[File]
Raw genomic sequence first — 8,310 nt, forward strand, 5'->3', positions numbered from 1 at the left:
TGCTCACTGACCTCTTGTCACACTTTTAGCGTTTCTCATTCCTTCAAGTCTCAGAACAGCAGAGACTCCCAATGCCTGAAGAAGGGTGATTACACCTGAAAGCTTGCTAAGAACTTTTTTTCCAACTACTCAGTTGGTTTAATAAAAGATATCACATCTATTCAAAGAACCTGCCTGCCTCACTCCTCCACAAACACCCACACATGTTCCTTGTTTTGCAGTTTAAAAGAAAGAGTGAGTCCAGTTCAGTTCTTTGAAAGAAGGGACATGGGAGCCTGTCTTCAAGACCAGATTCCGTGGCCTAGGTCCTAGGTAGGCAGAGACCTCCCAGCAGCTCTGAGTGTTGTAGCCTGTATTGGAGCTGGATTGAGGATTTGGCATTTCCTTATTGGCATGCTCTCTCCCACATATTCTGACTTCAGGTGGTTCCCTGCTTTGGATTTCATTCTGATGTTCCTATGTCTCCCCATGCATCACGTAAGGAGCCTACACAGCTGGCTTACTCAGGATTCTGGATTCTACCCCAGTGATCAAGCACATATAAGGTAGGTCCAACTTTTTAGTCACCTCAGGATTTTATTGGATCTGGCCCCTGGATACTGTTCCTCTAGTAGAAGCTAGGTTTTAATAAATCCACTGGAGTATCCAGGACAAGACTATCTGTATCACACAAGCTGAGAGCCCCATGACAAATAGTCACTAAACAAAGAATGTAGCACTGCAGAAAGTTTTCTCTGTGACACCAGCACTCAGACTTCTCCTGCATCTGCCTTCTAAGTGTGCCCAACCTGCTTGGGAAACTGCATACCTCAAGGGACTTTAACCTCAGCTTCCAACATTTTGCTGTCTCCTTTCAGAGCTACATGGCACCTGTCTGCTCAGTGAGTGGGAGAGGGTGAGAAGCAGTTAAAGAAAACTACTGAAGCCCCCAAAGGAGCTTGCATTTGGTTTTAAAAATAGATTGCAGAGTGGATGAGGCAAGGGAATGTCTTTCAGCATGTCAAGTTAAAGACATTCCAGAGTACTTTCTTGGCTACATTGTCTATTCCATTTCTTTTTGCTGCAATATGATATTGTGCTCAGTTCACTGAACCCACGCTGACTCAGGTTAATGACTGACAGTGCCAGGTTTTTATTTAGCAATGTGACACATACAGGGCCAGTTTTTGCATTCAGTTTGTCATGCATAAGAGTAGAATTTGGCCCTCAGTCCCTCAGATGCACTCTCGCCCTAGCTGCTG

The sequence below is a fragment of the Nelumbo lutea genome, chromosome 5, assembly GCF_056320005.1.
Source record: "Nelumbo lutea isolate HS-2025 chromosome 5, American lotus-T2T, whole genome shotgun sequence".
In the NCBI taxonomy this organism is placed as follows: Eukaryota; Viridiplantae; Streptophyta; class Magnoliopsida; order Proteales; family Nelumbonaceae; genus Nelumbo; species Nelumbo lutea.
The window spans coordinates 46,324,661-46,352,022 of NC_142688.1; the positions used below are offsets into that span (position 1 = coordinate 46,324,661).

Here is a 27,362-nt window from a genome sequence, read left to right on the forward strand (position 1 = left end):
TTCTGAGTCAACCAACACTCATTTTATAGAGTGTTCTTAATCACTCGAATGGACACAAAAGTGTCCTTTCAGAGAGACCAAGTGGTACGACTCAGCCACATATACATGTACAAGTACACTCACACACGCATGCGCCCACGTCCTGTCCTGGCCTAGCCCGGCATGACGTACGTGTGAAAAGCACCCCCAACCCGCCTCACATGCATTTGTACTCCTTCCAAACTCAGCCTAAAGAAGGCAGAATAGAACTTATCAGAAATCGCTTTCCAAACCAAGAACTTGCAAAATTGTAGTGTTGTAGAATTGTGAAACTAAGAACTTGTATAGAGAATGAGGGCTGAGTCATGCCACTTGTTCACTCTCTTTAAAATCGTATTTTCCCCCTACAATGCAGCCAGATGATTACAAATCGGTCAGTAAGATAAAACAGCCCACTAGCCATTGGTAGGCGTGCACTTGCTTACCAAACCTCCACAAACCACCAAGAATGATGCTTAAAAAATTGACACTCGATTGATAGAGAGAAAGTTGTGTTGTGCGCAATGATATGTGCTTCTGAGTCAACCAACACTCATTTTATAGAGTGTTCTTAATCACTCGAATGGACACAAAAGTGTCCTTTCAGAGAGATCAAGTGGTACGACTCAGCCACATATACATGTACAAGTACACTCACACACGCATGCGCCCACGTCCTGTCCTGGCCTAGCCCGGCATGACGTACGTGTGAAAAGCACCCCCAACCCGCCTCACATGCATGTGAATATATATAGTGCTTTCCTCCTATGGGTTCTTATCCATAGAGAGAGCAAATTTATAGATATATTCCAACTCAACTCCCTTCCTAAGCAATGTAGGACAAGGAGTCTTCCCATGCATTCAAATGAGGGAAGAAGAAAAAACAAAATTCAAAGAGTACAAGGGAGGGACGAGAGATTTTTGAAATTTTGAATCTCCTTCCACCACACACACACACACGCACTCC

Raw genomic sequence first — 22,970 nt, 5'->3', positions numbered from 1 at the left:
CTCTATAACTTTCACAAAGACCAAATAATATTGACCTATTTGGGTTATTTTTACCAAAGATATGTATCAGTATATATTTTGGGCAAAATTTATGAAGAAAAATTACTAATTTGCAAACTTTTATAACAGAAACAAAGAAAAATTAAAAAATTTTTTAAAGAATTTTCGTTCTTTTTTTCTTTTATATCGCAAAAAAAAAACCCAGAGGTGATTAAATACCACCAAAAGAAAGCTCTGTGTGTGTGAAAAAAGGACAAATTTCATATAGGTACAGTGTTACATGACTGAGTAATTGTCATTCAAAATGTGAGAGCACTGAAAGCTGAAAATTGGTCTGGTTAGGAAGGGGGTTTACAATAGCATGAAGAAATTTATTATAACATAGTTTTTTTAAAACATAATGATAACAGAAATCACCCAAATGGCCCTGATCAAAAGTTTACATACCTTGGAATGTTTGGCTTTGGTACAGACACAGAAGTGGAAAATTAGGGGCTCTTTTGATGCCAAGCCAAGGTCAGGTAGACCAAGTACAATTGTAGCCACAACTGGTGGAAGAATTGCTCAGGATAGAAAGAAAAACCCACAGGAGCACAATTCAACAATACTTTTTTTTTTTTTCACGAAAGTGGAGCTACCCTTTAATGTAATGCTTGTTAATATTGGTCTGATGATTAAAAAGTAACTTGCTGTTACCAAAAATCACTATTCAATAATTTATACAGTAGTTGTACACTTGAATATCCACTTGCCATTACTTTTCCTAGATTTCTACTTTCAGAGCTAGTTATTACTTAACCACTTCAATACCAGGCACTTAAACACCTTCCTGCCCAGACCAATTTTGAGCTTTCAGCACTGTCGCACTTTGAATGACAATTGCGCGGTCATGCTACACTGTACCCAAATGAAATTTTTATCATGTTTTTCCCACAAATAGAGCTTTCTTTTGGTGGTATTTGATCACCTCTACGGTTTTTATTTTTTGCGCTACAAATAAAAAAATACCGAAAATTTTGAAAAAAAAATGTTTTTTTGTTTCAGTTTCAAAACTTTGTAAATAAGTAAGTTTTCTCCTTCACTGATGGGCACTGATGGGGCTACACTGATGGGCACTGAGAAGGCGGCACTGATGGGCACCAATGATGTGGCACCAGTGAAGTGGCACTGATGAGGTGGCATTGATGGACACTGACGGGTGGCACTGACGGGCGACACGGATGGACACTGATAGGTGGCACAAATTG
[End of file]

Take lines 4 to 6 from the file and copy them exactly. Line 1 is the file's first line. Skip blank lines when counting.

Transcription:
Source record: "Nelumbo lutea isolate HS-2025 chromosome 5, American lotus-T2T, whole genome shotgun sequence".
In the NCBI taxonomy this organism is placed as follows: Eukaryota; Viridiplantae; Streptophyta; class Magnoliopsida; order Proteales; family Nelumbonaceae; genus Nelumbo; species Nelumbo lutea.
The window spans coordinates 46,324,661-46,352,022 of NC_142688.1; the positions used below are offsets into that span (position 1 = coordinate 46,324,661).